I think my interest in engineering stems from a keen interest in solving puzzles. At 6 I had a mechanical mechanism implemented to turn on/off the light in my bedroom when the door was opened/closed. At 10 I created my first 25 by 25 correctly formed crossword puzzle for school. I graduated high school 1 year early and at that time, electrical engineering was shown as basically power engineering of power stations and transmission lines. I chose to pursue chemical engineering because it seemed a bit more difficult and that interested me. After 2.5 years in college, I discovered chem labs gave me a huge headache from the (organic) odors and switched to computer science having fallen in love with programming an HP 67 calculator. I turned down job offers with more pay to work in EDA where I could combine computer science and EE to solve many puzzles. I knew college ChemE buddies who were offered jobs to work for 2 years in Saudi Arabia with all expenses paid and $100K free and clear (but don't fraternize with the locals).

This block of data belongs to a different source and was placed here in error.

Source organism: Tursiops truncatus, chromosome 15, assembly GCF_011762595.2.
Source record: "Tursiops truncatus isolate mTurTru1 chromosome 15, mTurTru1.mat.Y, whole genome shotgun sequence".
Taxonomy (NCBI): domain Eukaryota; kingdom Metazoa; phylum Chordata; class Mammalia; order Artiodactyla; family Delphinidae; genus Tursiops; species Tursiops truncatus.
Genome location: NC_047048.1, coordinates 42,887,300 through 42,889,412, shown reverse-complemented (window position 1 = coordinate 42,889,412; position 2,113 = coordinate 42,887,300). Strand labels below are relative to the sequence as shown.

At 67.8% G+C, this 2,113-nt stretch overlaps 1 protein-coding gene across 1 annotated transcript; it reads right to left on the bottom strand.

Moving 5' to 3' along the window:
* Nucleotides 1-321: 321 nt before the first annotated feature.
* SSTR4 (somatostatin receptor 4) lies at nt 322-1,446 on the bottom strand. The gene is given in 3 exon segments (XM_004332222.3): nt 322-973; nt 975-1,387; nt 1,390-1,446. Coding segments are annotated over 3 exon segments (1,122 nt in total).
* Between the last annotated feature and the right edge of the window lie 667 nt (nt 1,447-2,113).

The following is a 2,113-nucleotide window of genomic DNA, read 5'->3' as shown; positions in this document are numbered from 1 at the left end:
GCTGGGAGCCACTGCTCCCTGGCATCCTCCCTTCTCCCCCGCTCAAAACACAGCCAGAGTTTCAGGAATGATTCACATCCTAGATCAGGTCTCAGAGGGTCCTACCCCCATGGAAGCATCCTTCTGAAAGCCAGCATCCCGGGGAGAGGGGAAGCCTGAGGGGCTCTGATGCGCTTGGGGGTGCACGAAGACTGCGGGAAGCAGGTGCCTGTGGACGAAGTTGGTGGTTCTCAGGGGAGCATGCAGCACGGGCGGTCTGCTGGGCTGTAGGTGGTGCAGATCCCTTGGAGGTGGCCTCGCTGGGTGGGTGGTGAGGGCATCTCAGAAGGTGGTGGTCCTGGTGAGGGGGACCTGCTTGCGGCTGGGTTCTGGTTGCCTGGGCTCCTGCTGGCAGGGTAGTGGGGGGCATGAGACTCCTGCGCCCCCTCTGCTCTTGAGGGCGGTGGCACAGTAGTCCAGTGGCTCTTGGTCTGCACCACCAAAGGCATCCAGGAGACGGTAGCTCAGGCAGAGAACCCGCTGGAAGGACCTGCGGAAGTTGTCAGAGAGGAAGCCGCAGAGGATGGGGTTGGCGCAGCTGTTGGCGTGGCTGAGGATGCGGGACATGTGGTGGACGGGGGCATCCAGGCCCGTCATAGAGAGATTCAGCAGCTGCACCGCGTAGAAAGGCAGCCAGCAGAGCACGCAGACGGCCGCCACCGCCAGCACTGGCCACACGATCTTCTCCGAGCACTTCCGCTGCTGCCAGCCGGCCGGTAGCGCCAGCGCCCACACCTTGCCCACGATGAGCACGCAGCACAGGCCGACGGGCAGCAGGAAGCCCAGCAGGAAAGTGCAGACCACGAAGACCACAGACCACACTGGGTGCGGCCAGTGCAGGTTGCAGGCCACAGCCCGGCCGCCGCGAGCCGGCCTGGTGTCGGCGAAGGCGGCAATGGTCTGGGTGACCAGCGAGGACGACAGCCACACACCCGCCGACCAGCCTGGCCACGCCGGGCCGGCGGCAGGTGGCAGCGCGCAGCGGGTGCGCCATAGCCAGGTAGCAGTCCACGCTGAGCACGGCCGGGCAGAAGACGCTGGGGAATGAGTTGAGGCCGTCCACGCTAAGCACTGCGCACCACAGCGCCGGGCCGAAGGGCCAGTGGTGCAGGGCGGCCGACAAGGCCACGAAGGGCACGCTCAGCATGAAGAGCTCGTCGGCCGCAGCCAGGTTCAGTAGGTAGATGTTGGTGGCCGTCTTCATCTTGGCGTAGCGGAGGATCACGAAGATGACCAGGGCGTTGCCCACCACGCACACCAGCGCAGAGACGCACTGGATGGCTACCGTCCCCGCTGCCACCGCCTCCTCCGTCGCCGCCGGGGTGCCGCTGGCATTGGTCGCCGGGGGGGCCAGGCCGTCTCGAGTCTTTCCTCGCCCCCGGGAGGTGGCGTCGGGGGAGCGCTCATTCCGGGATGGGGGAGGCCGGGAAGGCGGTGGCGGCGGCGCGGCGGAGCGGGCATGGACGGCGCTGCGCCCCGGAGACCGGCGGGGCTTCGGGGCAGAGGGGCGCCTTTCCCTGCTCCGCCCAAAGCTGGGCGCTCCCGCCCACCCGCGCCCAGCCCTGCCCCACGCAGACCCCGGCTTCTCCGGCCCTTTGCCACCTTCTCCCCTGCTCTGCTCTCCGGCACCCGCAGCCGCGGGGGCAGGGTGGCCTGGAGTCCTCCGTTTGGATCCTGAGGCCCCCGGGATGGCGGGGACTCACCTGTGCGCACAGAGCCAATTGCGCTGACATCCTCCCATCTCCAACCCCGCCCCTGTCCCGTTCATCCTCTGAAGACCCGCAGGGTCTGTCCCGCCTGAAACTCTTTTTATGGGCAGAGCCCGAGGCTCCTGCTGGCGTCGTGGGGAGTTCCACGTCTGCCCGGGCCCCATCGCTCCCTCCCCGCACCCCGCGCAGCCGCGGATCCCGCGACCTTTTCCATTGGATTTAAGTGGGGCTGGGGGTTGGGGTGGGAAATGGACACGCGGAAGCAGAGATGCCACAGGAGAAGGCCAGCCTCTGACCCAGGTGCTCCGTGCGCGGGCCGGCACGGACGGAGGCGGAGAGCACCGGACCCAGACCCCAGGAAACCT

For several years while at IBM I participated in projects that brought science and math to schools and that was fun. It is disingenuous for leaders to say we need to emphasize math and science more in our schools, when I and others see first hand how colleagues with math and science degrees are laid off and their jobs are sent overseas to help the company be competitive, even without any data to show that it is in fact helping. Because we didn't complain enough when it was happening to blue collar jobs, it seems poor for us to complain now when it affects us. It will be painful adjusting to the world economy as it naturally seeks to equalize pay for equal work around the globe for all countries. Still, I have to say that it has been good to solve puzzles and be paid fairly well for doing it for 31+ years.